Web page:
A Springtime Trip to Southwest Colorado

Find adventure and escape mud season in these two Rocky Mountain spots



Mesa Verde National Park [Photo courtesy National Park Service]

Locals who live in Colorado’s Rocky Mountains call spring “mud season,” the time of year when the melting snow turns the earth damp and squishy. Some Colorado ski resorts all but close down during mud season; slopeside restaurants take a month or so break until the sun dries up the ground and the summer tourists arrive.

So where can you go to escape the mud this season? Head to southwest Colorado.

Durango, Colorado

April blossoms in Durango [Photo by Heidi Kerr-Schlaefer]

In the springtime, Durango is one of the prettiest places on the planet. Due to its location in southwest Colorado, spring comes early; I’ve seen trees in full bloom in early April.

There are plenty of options when it comes to staying in Durango. There are many historic hotels downtown that will tickle the fancy of history buffs. We’ve stayed at The General Palmer, Strater Hotel and Rochester Hotel—all are beautiful properties with their own unique stories to tell.


Burger with a view at James Ranch [Photo by Heidi Kerr-Schlaefer]

It’s worth driving to Jame’s Ranch for a burger at Harvest Grill. Their Signature Burger with the ranch’s own Belford cheese, caramelized onions, lettuce and rosemary garlic mayo is absolutely delicious.

From December 30 through Memorial Day, the Harvest Grill is open Saturdays only, but from Memorial Day through the second week of October it’s open Monday through Saturday from 11:00 am to 7:00 pm.

Jame’s Ranch is a real working ranch, and during the summer you can take tours of the operation. Be sure to stop in the market that sells fresh produce, eggs, cheese and more.

Mesa Verde National Park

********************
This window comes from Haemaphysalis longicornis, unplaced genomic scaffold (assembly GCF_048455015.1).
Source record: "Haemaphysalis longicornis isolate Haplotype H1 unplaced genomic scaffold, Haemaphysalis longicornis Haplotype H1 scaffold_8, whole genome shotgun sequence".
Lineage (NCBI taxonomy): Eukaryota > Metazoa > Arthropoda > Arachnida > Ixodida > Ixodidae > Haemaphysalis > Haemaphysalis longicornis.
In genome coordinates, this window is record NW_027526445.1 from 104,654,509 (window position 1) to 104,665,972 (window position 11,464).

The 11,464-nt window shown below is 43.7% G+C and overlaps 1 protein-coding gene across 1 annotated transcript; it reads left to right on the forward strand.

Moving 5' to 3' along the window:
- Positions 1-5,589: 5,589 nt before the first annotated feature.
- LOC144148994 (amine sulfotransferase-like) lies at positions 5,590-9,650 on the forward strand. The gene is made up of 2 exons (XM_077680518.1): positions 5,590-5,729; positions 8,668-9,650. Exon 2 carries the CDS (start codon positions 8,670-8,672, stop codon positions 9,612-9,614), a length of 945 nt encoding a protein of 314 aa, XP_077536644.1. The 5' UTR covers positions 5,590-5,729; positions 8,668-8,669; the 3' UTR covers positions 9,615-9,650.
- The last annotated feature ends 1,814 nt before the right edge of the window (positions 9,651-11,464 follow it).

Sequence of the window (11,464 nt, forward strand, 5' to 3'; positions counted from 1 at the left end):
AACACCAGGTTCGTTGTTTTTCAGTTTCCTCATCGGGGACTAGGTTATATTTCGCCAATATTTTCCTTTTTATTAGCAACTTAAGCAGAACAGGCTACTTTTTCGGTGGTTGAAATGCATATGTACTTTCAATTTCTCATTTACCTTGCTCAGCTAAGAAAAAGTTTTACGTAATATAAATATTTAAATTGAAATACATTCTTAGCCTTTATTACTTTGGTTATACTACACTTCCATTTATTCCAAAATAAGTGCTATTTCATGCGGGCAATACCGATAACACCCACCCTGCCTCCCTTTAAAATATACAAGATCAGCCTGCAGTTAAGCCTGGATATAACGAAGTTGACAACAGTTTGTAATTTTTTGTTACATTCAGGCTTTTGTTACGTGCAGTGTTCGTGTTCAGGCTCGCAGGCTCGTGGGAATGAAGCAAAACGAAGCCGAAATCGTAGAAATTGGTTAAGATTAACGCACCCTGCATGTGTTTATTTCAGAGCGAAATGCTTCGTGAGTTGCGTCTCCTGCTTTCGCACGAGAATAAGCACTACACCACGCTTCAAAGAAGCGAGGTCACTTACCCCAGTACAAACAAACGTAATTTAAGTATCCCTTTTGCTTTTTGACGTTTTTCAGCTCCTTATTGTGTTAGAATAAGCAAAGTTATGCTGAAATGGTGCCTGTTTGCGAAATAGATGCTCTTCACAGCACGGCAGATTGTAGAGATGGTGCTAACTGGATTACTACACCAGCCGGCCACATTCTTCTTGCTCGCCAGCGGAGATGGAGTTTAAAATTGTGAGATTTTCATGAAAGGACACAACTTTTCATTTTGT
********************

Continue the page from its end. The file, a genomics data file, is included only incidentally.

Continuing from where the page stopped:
Mesa Verde National Park [Photo courtesy National Park Service]

One of Colorado’s most fascinating attractions—Mesa Verde National Park—is just 40 minutes southwest of Durango. In the spring, the park is less crowded and the weather is perfect.

Once home to the Ancient Puebloan people, the park has more than 4,700 archeological sites, including 600 cliff dwellings, but there are many more sites sprinkled around the region. For instance, visiting Hovenweep National Monument is another terrific opportunity to be exposed to the ancient life of the Ancestral Puebloans.

There are three charming communities near the park: Cortez, Dolores and Mancos, and each has its own individual personality. Dolores is tucked into the mountains next to the Dolores River and offers lots of outdoor recreational activities. Mancos is an artsy and agricultural community with a fabulous bakery called Absolute Bakery & Cafe and plenty of galleries to browse.


Gary Adams, owner of Canyon of the Ancients, walking with two of the ranch's bottle-raised lambs [Photo by Heidi Kerr-Schlaefer]

At a population of around 9,000, Cortez is the largest town in the area. Here you’ll find authentic Mexican restaurants and a smattering of farm-to-table bistros. Stay at the affordable Retro Inn, an old-fashioned yet updated throwback motel. For a more upscale and out-of-town experience, stay at Canyon of the Ancients Guest Ranch, a property I’ve written about previously in The Heidi Guide.


Anasazi Heritage Center [Photo by Heidi Kerr-Schlaefer]

Be sure to start your visit to this area with a tour of the Anasazi Heritage Center. This museum will give you a good, broad understanding of the enchanting country you’ll be exploring.SaveSave

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About This Blog

Heidi Kerr-SchlaeferHeidi Kerr-Schlaefer is the founder of HeidiTown, the place for entertaining festival and travel stories. As the “Mayor” of HeidiTown and a freelance writer, Heidi travels the Rocky Mountain States and beyond in order to introduce her readers/citizens to the amazing adventures that are just a road trip away. ‚Äč 

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